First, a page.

By Anthony J. Lockwood
Dear Desktop Engineering Reader:
MSC Software has just announced the 2012 version of its Patran pre-/post-processing system as well as the 2012 edition of its durability/damage tolerance solver, MSC Fatigue. Any upgrade to Patran is, of course, news since it’s probably the most widely deployed FEA pre-/post-processor. Both solutions will be available any minute now, and both releases offer several new tools worthy of your attention. Let’s start with Patran.
Patran 2012 offers a slew of new tools, upgrades, and enhancements, some of which you knew were coming. For example, it now supports many new 1D, 2D, and 3D element formulations recently implemented in MSC Nastran and Marc. It also offers some interesting new nonlinear analysis capabilities such as a cohesive zone modeling technique that simulates delamination and virtual crack propagation for failure analysis. Think composite structure failure analysis and glued contact separation among other potential usages.
But the big news with Patran may just be the introduction of a new Model Browser Tree. Essentially, this is a customizable navigation and manipulation tool that gets you through menus quickly and provides easier access to parts of your model.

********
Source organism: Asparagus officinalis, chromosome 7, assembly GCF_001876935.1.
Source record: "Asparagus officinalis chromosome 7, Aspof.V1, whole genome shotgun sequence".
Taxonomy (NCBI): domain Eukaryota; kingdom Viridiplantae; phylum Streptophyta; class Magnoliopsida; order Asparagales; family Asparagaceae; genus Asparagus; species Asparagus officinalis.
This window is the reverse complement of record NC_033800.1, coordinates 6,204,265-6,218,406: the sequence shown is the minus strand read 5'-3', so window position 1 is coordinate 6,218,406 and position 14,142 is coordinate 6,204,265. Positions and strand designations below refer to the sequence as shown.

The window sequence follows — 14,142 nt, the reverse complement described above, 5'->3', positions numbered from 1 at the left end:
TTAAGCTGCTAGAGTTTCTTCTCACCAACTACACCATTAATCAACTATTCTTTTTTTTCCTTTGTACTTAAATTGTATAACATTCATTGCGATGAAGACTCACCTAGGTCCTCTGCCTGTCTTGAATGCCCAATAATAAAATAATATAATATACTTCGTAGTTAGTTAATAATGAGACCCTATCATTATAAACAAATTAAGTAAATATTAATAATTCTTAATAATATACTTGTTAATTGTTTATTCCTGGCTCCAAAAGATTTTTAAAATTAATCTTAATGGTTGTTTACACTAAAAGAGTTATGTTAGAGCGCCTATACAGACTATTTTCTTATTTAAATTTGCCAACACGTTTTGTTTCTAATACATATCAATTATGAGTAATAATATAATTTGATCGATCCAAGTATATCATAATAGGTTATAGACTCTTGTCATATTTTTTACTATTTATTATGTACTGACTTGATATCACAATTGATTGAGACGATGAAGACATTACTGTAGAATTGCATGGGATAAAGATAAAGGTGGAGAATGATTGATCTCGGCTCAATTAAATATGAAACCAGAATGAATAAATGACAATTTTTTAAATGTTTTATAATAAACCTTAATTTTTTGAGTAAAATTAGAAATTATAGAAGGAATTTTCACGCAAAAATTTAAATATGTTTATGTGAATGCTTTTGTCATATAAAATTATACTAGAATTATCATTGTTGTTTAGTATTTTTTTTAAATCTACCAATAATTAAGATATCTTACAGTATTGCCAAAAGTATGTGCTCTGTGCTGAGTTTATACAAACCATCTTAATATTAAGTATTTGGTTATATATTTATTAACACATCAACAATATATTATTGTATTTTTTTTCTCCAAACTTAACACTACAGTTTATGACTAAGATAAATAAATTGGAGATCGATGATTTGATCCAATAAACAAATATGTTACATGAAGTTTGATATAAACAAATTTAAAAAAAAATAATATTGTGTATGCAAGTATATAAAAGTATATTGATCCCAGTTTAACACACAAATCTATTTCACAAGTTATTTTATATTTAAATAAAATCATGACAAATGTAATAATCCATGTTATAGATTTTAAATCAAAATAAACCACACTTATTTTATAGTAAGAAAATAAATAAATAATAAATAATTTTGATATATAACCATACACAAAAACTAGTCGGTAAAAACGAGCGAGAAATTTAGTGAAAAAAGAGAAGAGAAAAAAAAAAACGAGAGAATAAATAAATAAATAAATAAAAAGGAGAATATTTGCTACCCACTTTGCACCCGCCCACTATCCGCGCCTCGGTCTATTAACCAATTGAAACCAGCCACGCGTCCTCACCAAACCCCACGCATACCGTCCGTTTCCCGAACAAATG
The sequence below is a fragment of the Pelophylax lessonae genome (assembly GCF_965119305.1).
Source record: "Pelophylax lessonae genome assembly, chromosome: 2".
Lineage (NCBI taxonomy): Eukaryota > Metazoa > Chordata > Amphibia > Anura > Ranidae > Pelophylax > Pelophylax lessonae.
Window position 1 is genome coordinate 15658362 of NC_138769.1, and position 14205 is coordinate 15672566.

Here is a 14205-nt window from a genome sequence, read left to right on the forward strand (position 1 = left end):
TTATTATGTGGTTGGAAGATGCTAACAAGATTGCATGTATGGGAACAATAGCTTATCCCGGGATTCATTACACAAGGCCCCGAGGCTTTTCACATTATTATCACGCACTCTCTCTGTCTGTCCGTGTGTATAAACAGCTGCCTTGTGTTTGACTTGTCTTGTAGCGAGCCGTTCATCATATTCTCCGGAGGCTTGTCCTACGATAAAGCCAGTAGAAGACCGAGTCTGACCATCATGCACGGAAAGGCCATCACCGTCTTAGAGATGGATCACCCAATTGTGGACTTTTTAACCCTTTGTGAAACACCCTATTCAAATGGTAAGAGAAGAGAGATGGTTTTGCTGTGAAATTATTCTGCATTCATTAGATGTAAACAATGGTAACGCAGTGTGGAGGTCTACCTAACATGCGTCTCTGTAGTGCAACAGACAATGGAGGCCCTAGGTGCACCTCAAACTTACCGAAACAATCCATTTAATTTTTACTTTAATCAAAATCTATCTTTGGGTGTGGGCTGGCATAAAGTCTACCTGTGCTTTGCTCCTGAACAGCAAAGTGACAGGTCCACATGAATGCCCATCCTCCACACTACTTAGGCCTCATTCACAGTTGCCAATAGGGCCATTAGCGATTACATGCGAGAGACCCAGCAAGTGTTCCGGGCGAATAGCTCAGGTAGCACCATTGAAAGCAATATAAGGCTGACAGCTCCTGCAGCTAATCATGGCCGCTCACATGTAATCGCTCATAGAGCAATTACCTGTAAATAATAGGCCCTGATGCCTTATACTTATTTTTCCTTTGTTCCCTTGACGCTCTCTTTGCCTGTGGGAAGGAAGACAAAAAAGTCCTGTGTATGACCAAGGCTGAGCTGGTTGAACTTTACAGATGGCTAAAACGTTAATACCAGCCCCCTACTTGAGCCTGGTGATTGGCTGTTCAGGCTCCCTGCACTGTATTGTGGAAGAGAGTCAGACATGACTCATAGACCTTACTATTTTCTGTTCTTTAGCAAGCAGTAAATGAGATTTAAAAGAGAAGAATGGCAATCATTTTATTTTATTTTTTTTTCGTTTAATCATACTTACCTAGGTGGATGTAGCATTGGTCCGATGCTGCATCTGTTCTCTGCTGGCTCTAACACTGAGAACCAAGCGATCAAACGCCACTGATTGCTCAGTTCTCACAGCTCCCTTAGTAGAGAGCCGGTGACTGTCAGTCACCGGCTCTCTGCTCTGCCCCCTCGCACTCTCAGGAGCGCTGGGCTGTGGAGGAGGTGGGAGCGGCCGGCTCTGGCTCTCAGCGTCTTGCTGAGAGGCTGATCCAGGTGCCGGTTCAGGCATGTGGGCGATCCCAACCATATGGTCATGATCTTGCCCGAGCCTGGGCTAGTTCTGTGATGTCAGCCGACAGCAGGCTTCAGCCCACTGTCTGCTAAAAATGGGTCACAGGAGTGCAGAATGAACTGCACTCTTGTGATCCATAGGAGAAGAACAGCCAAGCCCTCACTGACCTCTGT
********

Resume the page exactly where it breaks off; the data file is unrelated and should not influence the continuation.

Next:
So, what we’re really talking about here are productivity and greater access to data. And, from what I’ve seen, this means the "opening up" of Patran to more engineers since the Model Tree seems easy to use, learn, and master. Previous Patran patrons should like the expanded right-mouse click functionalities, one-click access to a bunch of task selections, and other usability enhancements designed to get you working on your project quickly. In a nutshell, what the Model Tree means is that you can get to entities faster, visualize them faster, and do what manipulations you need to more efficiently.
MSC Fatigue adds dedicated durability analysis capabilities to Patran, and it looks like version 2012 is an aggressive upgrade over previous editions. For one, MSC Fatigue 2012 has an upgraded nCode solver it leverages. Version 2012 also has a new virtual shaker table that predicts the fatigue life of components subjected to a single input random vibration load. And the MSC Fatigue 2012 Spot Weld toolset includes a new structural stress based Seam Weld module.
All in all, good stuff here. You can learn more about the 2012 releases of Patran and MSC Fatigue from today’s Pick of the Week write-up. Make sure to hit the links to the Patran and MSC Fatigue web pages. When you do, a video pops up that will give you a pretty good summary of what these solutions can mean for you. Also make sure to go to the launch announcement for a brief but thorough tour of what’s new in Patran and MSC Fatigue.
Thanks, pal. — Lockwood
Anthony J. Lockwood
Editor at Large, Desktop Engineering
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